Washington (CNN) - The U.S. Senate will begin voting on amendments to gun legislation on Wednesday, including the leading proposals for tighter restrictions spurred by the Connecticut school massacre in December.
Senate Majority Leader Harry Reid said the list of first votes would include the bipartisan yet controversial agreement on expanding background checks proposed by Sen. Joe Manchin, D-West Virginia, and Sen. Pat Toomey, R-Pennsylvania.
Also up in the first round will be Sen. Dianne Feinstein's proposed to ban the sale of semiautomatic firearms modeled after military style assault weapons.
President Barack Obama and many Democrats support a renewed assault weapons ban and an expansion of background checks as well as other measures before the Democratic-led Senate.
A proposal by Republican Sen. John Cornyn of Texas on a proposal to make
state concealed weapons permits acceptable throughout the country will also be considered.
Other votes include a bipartisan amendment dealing with mental health and five other measures.
Each amendment needs 60 votes to pass and the first votes will start in the late afternoon.
Debate on the Senate gun bill is expected to last at least two weeks.
The drive for tougher gun control was spurred by the massacre of school children and educators by a lone gunman in the quiet community of Newtown, Connecticut, just before Christmas.
Polls since show a preference among Americans for some type of initiative to stem gun violence.
Obama and others also have been highlighting daily gun violence in America in their appeal to lawmakers for stricter limits.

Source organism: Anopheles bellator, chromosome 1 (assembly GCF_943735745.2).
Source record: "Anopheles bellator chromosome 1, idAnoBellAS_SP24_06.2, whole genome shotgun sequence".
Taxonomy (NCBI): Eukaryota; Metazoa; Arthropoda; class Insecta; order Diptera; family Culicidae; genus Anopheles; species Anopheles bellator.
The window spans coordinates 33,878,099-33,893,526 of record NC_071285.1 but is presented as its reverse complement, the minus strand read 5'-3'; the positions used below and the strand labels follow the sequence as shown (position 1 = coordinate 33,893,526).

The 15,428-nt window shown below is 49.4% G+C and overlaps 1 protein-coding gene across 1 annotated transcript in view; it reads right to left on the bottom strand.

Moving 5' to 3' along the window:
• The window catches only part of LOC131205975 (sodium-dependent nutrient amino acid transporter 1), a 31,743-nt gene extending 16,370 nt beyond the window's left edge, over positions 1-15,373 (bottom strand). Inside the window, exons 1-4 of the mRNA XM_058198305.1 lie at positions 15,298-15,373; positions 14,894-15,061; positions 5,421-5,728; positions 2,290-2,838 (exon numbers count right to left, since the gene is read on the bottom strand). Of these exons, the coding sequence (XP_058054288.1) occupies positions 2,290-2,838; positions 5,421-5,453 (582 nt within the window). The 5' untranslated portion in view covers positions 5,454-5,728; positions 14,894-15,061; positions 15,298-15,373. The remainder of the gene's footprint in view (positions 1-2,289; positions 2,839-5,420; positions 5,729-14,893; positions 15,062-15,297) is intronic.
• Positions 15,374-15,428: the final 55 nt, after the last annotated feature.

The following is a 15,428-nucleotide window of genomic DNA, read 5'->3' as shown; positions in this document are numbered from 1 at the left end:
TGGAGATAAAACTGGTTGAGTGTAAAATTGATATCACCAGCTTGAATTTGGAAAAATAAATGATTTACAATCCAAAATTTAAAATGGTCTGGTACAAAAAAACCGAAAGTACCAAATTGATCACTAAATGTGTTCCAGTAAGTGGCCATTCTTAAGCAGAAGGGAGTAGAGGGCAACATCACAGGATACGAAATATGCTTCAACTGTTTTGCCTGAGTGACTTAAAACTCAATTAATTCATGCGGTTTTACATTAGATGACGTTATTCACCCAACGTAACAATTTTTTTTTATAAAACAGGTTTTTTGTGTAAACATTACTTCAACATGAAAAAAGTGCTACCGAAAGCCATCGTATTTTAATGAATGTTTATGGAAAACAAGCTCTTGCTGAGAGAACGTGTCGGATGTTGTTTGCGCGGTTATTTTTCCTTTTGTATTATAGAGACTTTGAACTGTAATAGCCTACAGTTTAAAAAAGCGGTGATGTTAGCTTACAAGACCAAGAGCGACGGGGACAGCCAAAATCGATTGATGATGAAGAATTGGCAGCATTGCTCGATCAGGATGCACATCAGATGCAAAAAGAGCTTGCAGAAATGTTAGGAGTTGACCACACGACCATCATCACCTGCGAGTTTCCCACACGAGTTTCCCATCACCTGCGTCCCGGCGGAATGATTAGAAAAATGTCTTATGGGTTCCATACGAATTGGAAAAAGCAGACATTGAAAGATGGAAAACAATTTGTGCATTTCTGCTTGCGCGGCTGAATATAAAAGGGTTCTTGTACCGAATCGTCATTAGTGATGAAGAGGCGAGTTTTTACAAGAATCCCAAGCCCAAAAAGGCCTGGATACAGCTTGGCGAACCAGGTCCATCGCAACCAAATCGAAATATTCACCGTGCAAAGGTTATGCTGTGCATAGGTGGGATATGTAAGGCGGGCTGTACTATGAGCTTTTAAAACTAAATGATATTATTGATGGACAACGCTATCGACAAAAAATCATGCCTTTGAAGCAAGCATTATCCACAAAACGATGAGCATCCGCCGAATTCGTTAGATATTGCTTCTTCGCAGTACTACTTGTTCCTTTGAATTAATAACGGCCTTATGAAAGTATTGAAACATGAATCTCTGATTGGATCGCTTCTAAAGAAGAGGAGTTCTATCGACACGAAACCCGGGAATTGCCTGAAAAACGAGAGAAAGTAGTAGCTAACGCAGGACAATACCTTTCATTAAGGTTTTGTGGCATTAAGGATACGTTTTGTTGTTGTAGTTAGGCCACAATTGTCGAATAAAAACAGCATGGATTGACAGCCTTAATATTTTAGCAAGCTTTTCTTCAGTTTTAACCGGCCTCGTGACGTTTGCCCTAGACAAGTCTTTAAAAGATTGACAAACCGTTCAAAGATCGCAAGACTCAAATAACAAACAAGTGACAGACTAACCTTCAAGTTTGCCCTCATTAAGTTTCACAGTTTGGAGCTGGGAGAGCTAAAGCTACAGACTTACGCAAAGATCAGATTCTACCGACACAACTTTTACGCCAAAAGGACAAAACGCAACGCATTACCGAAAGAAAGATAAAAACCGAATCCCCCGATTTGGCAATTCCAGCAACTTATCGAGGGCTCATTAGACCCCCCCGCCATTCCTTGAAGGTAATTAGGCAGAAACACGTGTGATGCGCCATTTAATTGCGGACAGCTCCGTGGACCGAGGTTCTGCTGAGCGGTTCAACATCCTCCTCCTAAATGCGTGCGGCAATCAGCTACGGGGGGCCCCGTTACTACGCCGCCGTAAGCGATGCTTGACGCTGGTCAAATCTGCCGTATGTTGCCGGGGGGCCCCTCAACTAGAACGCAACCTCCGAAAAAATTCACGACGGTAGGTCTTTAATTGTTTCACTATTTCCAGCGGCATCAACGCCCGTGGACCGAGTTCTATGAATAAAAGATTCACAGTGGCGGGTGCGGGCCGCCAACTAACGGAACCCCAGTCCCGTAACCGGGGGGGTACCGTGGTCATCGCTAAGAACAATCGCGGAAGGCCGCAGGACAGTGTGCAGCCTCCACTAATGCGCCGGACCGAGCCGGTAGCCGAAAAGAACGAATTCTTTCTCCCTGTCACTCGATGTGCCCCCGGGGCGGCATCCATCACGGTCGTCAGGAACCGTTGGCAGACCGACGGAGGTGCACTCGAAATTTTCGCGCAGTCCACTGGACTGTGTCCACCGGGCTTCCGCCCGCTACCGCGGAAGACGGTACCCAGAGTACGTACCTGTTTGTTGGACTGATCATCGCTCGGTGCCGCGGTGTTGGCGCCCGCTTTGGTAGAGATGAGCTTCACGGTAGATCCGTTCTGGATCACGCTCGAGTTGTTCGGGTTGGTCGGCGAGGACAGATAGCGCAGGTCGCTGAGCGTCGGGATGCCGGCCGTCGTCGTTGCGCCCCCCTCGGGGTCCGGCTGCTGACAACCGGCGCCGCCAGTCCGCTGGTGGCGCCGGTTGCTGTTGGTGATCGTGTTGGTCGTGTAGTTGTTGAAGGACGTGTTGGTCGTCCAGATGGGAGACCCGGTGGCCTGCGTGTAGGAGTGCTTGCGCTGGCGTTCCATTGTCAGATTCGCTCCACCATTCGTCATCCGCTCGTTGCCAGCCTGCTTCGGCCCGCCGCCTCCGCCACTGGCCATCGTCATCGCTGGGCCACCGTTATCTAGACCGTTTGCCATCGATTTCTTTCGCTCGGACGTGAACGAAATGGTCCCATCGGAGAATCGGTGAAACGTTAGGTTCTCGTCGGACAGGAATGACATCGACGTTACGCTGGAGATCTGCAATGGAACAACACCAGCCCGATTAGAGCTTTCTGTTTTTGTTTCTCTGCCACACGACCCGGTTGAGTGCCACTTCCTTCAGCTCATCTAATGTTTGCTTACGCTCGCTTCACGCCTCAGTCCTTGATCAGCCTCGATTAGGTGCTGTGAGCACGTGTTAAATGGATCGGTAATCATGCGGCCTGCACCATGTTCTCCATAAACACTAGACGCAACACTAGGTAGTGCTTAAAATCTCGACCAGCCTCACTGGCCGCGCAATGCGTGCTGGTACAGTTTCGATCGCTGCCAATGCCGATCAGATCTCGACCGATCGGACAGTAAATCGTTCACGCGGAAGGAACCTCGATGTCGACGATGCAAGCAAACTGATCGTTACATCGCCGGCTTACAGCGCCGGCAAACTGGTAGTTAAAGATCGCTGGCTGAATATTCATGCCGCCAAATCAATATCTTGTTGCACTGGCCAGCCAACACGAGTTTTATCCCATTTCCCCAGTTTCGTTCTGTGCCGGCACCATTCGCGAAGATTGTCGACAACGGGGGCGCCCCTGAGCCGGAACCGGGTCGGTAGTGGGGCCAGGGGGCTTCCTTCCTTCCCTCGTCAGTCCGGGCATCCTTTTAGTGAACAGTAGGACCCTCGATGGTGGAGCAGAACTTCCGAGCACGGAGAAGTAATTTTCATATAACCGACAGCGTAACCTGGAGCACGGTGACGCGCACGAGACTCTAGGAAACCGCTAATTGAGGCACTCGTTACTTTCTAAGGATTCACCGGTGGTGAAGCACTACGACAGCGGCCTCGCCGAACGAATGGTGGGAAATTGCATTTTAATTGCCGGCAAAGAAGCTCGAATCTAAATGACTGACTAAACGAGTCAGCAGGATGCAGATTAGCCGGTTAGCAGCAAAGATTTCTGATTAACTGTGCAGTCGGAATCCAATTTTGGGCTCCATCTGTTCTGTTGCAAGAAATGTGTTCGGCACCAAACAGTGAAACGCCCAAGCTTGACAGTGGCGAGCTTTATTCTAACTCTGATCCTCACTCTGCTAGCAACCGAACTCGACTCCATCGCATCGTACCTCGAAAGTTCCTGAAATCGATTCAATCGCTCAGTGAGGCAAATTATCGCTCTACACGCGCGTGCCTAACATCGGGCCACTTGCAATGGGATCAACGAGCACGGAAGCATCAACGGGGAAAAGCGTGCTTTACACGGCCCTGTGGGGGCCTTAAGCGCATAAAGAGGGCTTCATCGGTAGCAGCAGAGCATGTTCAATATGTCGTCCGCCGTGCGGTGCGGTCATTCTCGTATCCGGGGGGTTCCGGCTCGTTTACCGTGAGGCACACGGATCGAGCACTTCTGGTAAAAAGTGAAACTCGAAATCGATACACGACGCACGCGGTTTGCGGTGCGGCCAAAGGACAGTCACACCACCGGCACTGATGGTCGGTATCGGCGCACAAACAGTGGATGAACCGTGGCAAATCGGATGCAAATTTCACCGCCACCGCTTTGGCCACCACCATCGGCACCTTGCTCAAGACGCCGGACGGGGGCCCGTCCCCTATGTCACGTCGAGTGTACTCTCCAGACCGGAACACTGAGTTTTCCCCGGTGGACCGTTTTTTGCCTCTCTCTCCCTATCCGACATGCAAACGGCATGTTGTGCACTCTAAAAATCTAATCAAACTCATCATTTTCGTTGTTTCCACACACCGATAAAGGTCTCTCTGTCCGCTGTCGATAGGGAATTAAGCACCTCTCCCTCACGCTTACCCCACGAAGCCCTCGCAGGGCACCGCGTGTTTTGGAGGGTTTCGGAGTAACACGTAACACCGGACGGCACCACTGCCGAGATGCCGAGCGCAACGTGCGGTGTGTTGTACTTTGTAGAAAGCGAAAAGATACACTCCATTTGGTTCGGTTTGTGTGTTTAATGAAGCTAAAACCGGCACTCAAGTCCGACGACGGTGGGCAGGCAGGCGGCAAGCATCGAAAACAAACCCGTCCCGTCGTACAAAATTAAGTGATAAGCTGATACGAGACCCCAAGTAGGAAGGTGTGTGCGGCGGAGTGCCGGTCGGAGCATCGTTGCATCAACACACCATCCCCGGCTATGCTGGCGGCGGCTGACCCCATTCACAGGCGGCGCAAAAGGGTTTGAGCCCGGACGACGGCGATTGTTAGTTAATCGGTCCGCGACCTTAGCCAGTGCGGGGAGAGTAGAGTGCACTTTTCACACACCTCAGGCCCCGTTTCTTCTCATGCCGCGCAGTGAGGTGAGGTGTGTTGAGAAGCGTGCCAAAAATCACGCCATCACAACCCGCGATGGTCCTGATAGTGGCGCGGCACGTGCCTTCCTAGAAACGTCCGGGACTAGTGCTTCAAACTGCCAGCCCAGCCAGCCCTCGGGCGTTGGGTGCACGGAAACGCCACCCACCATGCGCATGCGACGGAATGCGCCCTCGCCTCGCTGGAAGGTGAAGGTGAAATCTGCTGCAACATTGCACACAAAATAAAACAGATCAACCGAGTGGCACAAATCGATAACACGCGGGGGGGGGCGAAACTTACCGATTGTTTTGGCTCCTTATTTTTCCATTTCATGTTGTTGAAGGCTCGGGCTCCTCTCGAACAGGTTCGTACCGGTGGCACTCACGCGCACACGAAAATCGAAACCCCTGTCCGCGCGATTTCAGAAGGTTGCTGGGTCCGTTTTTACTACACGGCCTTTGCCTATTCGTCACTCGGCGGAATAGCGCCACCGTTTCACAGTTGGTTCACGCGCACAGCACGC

Many in Washington have coalesced around expanding background checks conducted on gun sales by the FBI. But settling on the exact wording of such a step has been difficult in a sharply divided political climate.
While Democratic leaders are expressing optimism they'll get enough votes to pass the Manchin-Toomey amendment, a CNN tally of senators indicates the measure is probably in trouble unless several undecided Democrats and Republicans – mostly from conservative states – throw their support behind it.
The proposal would extend background checks to include gun shows and Internet sales.
Reid said last month that Feinstein's proposal, which was approved by the Senate Judiciary Committee on a Democratic party-line vote, has no chance of passage. Yet, he wanted to ensure it received a vote as an amendment rather than join it to a package of measures approved by the panel that would toughen laws on gun trafficking and straw purchases.
The powerful National Rifle Association, the leading advocate on gun rights, fiercely opposes the Feinstein proposal as well as the Manchin-Toomey compromise. It supports the measure on concealed permits.
Speaker John Boehner has said the House would look at anything passed by the Senate, but is not committing to any plan or votes.